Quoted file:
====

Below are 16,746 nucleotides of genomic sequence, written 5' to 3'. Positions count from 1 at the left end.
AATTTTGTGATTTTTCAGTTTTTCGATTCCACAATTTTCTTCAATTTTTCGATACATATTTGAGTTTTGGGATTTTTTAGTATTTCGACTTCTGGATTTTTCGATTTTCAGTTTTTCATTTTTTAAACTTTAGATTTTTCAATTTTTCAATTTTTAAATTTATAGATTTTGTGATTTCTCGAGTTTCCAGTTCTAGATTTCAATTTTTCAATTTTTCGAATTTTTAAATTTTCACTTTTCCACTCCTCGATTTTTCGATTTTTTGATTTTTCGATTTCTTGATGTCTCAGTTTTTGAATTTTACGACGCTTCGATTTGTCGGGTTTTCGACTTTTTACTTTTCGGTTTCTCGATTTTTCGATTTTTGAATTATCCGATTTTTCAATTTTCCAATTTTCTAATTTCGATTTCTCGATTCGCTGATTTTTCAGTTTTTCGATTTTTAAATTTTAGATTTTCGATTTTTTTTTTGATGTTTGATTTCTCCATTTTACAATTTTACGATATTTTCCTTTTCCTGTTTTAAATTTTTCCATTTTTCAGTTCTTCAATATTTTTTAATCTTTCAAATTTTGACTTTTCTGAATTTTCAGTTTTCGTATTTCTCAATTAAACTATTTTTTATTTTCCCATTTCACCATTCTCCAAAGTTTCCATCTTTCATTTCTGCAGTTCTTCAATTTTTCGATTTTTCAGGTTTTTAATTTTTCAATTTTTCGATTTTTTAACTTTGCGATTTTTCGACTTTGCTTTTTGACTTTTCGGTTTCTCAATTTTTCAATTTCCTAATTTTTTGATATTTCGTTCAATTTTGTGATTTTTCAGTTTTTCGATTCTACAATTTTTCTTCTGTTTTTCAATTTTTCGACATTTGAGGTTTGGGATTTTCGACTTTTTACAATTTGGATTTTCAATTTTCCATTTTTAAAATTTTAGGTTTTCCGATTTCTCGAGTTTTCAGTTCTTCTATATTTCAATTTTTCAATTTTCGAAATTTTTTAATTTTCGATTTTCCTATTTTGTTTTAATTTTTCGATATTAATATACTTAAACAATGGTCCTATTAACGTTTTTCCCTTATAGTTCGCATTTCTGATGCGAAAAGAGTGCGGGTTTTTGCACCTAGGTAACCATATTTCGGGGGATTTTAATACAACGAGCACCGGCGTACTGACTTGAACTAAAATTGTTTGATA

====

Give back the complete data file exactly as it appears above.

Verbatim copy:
Below are 16,746 nucleotides of genomic sequence, written 5' to 3'. Positions count from 1 at the left end.
AATTTTGTGATTTTTCAGTTTTTCGATTCCACAATTTTCTTCAATTTTTCGATACATATTTGAGTTTTGGGATTTTTTAGTATTTCGACTTCTGGATTTTTCGATTTTCAGTTTTTCATTTTTTAAACTTTAGATTTTTCAATTTTTCAATTTTTAAATTTATAGATTTTGTGATTTCTCGAGTTTCCAGTTCTAGATTTCAATTTTTCAATTTTTCGAATTTTTAAATTTTCACTTTTCCACTCCTCGATTTTTCGATTTTTTGATTTTTCGATTTCTTGATGTCTCAGTTTTTGAATTTTACGACGCTTCGATTTGTCGGGTTTTCGACTTTTTACTTTTCGGTTTCTCGATTTTTCGATTTTTGAATTATCCGATTTTTCAATTTTCCAATTTTCTAATTTCGATTTCTCGATTCGCTGATTTTTCAGTTTTTCGATTTTTAAATTTTAGATTTTCGATTTTTTTTTTGATGTTTGATTTCTCCATTTTACAATTTTACGATATTTTCCTTTTCCTGTTTTAAATTTTTCCATTTTTCAGTTCTTCAATATTTTTTAATCTTTCAAATTTTGACTTTTCTGAATTTTCAGTTTTCGTATTTCTCAATTAAACTATTTTTTATTTTCCCATTTCACCATTCTCCAAAGTTTCCATCTTTCATTTCTGCAGTTCTTCAATTTTTCGATTTTTCAGGTTTTTAATTTTTCAATTTTTCGATTTTTTAACTTTGCGATTTTTCGACTTTGCTTTTTGACTTTTCGGTTTCTCAATTTTTCAATTTCCTAATTTTTTGATATTTCGTTCAATTTTGTGATTTTTCAGTTTTTCGATTCTACAATTTTTCTTCTGTTTTTCAATTTTTCGACATTTGAGGTTTGGGATTTTCGACTTTTTACAATTTGGATTTTCAATTTTCCATTTTTAAAATTTTAGGTTTTCCGATTTCTCGAGTTTTCAGTTCTTCTATATTTCAATTTTTCAATTTTCGAAATTTTTTAATTTTCGATTTTCCTATTTTGTTTTAATTTTTCGATATTAATATACTTAAACAATGGTCCTATTAACGTTTTTCCCTTATAGTTCGCATTTCTGATGCGAAAAGAGTGCGGGTTTTTGCACCTAGGTAACCATATTTCGGGGGATTTTAATACAACGAGCACCGGCGTACTGACTTGAACTAAAATTGTTTGATA